Lifestyle

Making lists key to a successful camping adventure

There's nothing like a night under the stars – as long as you're prepared.
There's nothing like a night under the stars – as long as you're prepared.

AUSTRALIA has an amazing array of open spaces and beautiful sights and a camping adventure is the perfect way to see them.

Whether you are a grey nomad planning a trip of a lifetime, a family looking for an economical way to holiday or a couple looking to get away from the stresses of work, camping provides the perfect alternative to the conventional holiday.

It also allows you to experience the fresh air and the wonderful people, flora and fauna this country has to offer.

But like any getaway, whether it's for a weekend or a month, camping requires careful preparation to ensure all goes smoothly.

 

Pre-packed gear

If you are a frequent camper it pays to have the regular non-perishables stored together ready to go.

Things like plates, cooking utensils and cutlery can be washed after a trip and stored in tubs.

You could use another tub to store things like tinned goods, coffee and oil as well as paper towels and first aid kit. Being prepared will save time.

 

Lists

Even if you are not a list person, make one.

Ticking off stuff as you pack will ensure you don't find yourself in the middle of nowhere without batteries or water.

While camping, make note of things you could do with the next time around or staples which have been finished.

 

Must-haves

There are many items you can do without while camping - after all isn't that the point?

But there are some things which should be at the top of your list.

Good torches and enough of them to go around as well as spare batteries are a must - the bush can be a dark place.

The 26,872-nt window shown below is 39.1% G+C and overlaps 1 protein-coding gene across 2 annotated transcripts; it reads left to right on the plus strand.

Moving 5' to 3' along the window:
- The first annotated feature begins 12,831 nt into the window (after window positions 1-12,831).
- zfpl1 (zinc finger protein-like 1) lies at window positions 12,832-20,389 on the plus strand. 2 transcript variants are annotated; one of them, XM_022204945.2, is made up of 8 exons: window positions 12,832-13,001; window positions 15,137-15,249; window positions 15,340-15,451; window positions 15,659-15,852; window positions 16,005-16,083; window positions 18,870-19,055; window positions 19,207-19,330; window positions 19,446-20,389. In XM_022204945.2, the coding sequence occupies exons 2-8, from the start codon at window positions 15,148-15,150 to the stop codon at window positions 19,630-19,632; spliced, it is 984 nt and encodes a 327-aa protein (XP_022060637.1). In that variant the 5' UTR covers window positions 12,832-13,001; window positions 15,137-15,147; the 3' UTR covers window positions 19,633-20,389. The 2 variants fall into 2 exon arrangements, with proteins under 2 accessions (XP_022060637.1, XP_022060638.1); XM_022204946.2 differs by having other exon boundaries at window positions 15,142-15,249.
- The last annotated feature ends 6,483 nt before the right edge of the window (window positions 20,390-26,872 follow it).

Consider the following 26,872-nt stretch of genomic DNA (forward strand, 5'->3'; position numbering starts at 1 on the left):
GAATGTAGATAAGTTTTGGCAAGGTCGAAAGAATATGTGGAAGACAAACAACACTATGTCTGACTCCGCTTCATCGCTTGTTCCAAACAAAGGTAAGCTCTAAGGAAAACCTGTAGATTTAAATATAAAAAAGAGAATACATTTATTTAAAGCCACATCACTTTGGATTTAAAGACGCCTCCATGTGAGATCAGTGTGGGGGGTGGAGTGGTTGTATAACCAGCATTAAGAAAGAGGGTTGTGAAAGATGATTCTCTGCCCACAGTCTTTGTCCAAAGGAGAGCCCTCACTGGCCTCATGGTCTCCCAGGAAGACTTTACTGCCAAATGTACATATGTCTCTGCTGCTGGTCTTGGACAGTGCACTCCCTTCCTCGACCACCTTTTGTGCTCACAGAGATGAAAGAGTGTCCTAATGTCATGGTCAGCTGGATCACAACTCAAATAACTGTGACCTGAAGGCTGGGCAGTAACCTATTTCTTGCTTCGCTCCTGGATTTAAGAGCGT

It's also important to take enough drinking water, a first aid kit and toilet paper.

Find space too for a washing-up tub, a sharp knife and billy for boiling water.

 

Packing

Don't overpack. You don't have to plan for every eventuality - where's the adventure in that?

Be sure to check the weather forecast and the facilities available at your camp site.

Also, it makes sense to pre-plan meals so you are not lugging unnecessary items out there.

 

Sleeping Arrangements

So now you're pretty much ready to head out but what are you going to sleep in?

Without a doubt the most important piece of equipment is the tent or camper trailer or for those in camping heaven, the caravan.

While there are financial considerations for your choice of home away from home personal preference also plays a part.

 

Tents

Tents have certainly come a long way from the inflexible, heavy canvas monstrosities which could once be found in campsites across Australia.

Now there is a funky colourful option to suit every budget and configuration.

Probably the most important thing to remember when choosing a tent is that they actually hold far fewer people than it says on the box.

So while a four-man tent could sleep three, it's actually better suited to two. Consider also the size and height of the adults who will use it.

When buying a tent think about the conditions in which you will use it.

A lightweight summer tent is designed with ventilation in mind and will not withstand harsher conditions.

A better bet would be a three-season tent that will protect you from rain and wind.

Ease of use should also be paramount. Also check how water proof the fabric is, the quality of the fastenings, the floor and the weight.

 

Camper trailers

Whether you're investing in a folding camper or off-road one, the choices are exciting - but once again you should shop to your needs.

A camper trailer gives you good storage space, a safe and secure environment to sleep and store your valuables and freedom while travelling.

Good camper trailers should use a grade of aluminium that is rust proof.

It will not only last longer but will also cope better with wear and tear.

They should be easy to tow and manoeuvre and able to reflect heat and light.

 

Caravans

When you are considering your budget think too about fuel costs.

Pop-top caravans have a lower profile which means less drag and less fuel costs.

They do lack overhead cupboard space and can require more maintenance.

 

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Topics:  camping, lifestyle, outdoors, retail, smarter shopping




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